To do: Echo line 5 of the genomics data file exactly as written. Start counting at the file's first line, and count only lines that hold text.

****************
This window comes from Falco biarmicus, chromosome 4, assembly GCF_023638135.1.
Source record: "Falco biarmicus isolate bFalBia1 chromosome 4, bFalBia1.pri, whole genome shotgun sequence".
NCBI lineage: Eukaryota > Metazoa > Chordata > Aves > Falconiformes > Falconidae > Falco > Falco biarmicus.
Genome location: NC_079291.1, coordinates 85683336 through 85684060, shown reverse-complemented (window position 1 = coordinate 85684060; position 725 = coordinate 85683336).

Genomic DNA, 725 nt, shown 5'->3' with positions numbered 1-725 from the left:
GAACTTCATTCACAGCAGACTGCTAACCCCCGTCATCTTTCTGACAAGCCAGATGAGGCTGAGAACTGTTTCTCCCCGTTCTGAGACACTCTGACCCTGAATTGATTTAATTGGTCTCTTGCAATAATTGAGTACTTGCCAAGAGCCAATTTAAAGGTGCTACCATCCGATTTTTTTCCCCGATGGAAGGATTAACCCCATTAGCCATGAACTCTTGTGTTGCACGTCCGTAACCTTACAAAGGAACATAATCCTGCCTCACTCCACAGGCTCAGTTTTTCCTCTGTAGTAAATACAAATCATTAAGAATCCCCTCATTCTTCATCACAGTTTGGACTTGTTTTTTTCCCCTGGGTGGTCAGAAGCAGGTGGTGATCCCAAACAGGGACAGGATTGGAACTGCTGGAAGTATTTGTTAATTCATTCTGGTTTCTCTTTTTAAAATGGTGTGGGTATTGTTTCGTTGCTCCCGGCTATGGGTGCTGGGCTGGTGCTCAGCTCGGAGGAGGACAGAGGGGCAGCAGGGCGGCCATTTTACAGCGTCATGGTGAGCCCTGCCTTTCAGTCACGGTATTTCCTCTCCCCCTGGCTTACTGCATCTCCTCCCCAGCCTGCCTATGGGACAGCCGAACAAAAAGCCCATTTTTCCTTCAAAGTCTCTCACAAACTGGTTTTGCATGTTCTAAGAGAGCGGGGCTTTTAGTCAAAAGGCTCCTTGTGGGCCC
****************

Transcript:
Genomic DNA, 725 nt, shown 5'->3' with positions numbered 1-725 from the left: